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Intercepted Russian reconnaissance aircraft were watching US submarines during ICEX

Russian surveillance planes intercepted by NORAD jets near Alaska | Newsbreak

American and Canadian fighter jets from the North American Aerospace Defense Command (NORAD) escorted two Russian surveillance planes in the Alaskan Air Defense Identification Zone recently. The TU-142 aircraft remained in the airspace for about four hours.

The commander of U.S. Northern Command told lawmakers on Capitol Hill Wednesday that a pair of Russian reconnaissance aircraft intercepted by U.S. and Canadian jets March 9 were loitering around a U.S. submarine exercise known as ICEX.

Air Force Gen. Terrence J. O’Shaughnessy told lawmakers during a House Armed Services Committee hearing that the Russian aircraft were “operating in one of our ICEX exercises we had where submarines actually pop up out of the ice.”

O’Shaughnessy said the Russian aircraft loitered about 2,500 feet above a camp that was built for the submarine exercise. He said the Russian aircraft “loitered” with an F-22 and and F-18 on their wing.

North American Aerospace Defense Command said its aircraft intercepted two Russian Tu-142 maritime reconnaissance aircraft near Alaska on March 9.

NORAD said Tuesday that the Russian aircraft came within 50 nautical miles of Alaskan coast and remained within the Alaskan Air Defense Identification Zone over international airspace for roughly four hours.

North American Aerospace Defense Command F-22s, CF-18s, supported by KC-135 Stratotanker and E-3 Sentry AWACS aircraft, intercepted two Russian Tu-142 maritime reconnaissance aircraft entering the Alaskan Air Defense Identification Zone on Monday, March 9th. (NORAD)
North American Aerospace Defense Command F-22s, CF-18s, supported by KC-135 Stratotanker and E-3 Sentry AWACS aircraft, intercepted two Russian Tu-142 maritime reconnaissance aircraft entering the Alaskan Air Defense Identification Zone on Monday, March 9th. (NORAD)

The Russian aircraft were escorted the entire duration of the flight in the ADIZ by NORAD’s F-22s and CF-18s, which were supported by a KC-135 Stratotanker and E-3 Sentry aircraft, a news release detailed.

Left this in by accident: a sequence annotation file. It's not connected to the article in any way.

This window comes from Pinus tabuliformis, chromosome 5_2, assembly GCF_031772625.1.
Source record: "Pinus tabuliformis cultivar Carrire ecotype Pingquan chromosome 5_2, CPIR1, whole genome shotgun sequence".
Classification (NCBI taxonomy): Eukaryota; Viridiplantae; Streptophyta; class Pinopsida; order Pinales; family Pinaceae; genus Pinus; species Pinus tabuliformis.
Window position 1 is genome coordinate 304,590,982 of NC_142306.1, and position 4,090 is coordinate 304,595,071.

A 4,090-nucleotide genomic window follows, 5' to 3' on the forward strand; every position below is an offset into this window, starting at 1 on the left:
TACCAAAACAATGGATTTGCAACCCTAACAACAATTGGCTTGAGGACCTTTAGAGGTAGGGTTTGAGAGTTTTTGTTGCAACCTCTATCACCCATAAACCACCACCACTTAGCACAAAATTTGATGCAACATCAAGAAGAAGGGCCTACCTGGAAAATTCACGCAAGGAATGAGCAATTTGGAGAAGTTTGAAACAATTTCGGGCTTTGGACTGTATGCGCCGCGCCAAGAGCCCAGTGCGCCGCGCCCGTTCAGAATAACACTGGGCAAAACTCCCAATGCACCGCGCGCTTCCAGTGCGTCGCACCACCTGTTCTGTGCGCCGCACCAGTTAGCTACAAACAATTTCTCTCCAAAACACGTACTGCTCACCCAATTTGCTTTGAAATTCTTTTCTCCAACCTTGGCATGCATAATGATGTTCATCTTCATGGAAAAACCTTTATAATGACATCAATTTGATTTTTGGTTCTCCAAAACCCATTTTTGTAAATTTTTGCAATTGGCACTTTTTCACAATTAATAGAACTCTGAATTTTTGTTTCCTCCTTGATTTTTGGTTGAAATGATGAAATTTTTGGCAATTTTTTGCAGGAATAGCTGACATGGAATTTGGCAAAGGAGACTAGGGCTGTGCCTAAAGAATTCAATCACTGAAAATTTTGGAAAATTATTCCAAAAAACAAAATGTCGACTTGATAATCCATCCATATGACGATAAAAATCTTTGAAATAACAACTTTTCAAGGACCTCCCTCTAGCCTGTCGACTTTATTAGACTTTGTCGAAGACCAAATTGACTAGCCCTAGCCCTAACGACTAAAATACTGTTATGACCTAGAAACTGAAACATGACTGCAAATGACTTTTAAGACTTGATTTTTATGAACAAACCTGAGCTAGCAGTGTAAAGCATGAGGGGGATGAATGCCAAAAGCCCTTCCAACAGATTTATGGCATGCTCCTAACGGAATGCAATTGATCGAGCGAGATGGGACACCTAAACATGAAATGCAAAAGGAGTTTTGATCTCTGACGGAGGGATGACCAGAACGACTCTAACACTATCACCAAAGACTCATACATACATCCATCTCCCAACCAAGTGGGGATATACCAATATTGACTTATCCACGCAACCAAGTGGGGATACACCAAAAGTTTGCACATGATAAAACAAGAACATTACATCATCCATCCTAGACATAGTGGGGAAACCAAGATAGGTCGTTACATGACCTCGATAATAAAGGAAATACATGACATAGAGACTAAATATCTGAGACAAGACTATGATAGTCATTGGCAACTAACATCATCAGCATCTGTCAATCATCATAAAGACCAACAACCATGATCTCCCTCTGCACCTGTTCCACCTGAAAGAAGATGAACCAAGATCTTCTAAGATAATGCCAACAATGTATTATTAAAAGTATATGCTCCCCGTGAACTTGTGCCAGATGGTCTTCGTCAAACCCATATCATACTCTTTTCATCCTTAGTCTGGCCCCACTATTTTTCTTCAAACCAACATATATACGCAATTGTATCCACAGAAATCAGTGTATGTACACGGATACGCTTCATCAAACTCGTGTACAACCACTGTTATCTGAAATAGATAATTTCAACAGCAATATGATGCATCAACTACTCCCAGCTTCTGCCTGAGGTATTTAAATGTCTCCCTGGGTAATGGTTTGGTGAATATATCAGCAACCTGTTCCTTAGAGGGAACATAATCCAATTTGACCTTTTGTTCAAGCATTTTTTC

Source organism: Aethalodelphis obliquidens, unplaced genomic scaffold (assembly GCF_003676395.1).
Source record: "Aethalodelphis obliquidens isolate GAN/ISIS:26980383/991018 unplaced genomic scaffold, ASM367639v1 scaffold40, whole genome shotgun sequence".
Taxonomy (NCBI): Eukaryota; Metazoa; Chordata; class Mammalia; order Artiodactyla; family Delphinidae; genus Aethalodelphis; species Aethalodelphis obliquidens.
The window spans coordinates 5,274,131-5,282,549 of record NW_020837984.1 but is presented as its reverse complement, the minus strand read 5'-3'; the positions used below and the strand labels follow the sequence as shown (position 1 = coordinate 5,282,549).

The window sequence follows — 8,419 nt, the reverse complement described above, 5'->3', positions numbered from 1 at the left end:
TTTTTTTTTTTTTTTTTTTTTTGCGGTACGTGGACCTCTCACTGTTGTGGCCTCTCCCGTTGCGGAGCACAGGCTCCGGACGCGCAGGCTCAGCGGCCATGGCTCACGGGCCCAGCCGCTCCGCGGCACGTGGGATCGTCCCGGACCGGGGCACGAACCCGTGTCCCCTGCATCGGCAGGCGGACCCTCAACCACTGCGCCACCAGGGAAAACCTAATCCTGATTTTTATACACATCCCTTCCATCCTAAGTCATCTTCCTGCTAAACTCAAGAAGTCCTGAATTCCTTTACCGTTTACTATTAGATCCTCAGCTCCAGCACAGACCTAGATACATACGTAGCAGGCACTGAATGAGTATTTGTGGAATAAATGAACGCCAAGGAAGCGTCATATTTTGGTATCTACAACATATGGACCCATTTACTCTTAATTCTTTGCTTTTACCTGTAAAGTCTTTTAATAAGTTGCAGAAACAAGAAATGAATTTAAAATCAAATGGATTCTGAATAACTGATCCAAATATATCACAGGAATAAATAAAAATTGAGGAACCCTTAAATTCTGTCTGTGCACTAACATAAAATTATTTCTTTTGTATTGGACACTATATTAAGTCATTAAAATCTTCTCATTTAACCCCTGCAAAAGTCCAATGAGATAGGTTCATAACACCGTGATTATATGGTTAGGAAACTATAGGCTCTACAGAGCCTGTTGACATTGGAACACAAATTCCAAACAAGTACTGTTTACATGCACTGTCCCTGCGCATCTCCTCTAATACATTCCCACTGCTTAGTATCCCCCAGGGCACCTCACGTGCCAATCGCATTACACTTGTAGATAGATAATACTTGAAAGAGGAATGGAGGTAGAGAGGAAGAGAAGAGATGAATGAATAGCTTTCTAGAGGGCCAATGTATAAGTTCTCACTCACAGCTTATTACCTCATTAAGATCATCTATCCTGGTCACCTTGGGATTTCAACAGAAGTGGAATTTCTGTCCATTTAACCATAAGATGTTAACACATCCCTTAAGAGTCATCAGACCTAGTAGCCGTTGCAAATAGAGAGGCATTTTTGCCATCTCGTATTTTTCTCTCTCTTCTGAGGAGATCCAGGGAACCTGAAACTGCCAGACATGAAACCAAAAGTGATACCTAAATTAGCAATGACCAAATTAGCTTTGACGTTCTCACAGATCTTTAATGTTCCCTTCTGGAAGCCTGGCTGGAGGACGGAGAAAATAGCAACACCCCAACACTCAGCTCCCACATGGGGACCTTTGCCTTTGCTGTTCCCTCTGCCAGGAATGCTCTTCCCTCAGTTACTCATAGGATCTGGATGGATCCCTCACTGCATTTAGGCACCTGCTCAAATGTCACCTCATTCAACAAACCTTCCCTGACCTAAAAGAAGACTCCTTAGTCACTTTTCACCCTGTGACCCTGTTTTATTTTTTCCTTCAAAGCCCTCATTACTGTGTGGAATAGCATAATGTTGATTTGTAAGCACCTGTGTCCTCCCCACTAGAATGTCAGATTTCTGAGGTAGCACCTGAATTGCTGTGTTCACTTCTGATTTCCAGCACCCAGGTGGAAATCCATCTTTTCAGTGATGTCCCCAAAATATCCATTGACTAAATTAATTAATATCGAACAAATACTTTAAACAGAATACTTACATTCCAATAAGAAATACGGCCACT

The Russian aircraft never entered U.S. or Canadian airspace and remained over the Beaufort Sea, NORAD said in a release.

ICEX is a three-week biennial exercise that allows the U.S. to assess the readiness of its submarines to operate in the Arctic.

Two submarines, the Seawolf-class fast-attack submarine Connecticut and the Los Angeles-class fast-attack submarine Toledo, are participating in this year’s ICEX.

ICEX officially kicked off March 4 following the creation of a temporary camp known as Seadragon. The camp is built on a multi-year ice flow in the Arctic and supports people participating in the exercise and serves as a temporary command post for the exercise.

USS Toledo (SSN-769) arrives at Ice Camp Seadragon on the Arctic Ocean kicking off Ice Exercise (ICEX) 2020. (MC1 Michael B. Zingaro/Navy)
USS Toledo (SSN-769) arrives at Ice Camp Seadragon on the Arctic Ocean kicking off Ice Exercise (ICEX) 2020. (MC1 Michael B. Zingaro/Navy)

ICEX 2020 is the 96th iteration of the training event.

“The Arctic is a potential strategic corridor between Indo-Pacific, Europe, and the U.S. homeland for expanded competition," Vice Adm. Daryl Caudle, commander of Submarine Forces, said in a news release.

"The Submarine Force must maintain readiness by exercising in Arctic conditions to ensure they can protect national security interests and maintain favorable balances of power in the Indo-Pacific and Europe if called upon,” Caudle said in the release.

North American Aerospace Defense Command F-22s, CF-18s, supported by KC-135 Stratotanker and E-3 Sentry AWACS aircraft, intercepted two Russian Tu-142 maritime reconnaissance aircraft entering the Alaskan Air Defense Identification Zone on Monday, March 9. (NORAD)
NORAD intercepts two Russian reconnaissance aircraft near Alaska

While alarming, NATO’s Supreme Allied Commander Europe and commander of U.S. European Command, U.S. Air Force Gen. Tod Wolters said unsafe intercepts between NATO and Russian aircraft have decreased over the past two years, and are in most cases safe.

O’Shaughnessy told lawmakers that the intercept of the Russian aircraft highlighted a need to maintain the “ability to react appropriately” by having “persistent defense” and domain awareness to potentially defeat the threat.

That means knowing what’s coming in or near U.S. and allied sovereign airspace and having the ability to react to that threat — not just deploying forces to the region when they need to get up there, O’Shaughnessy said.

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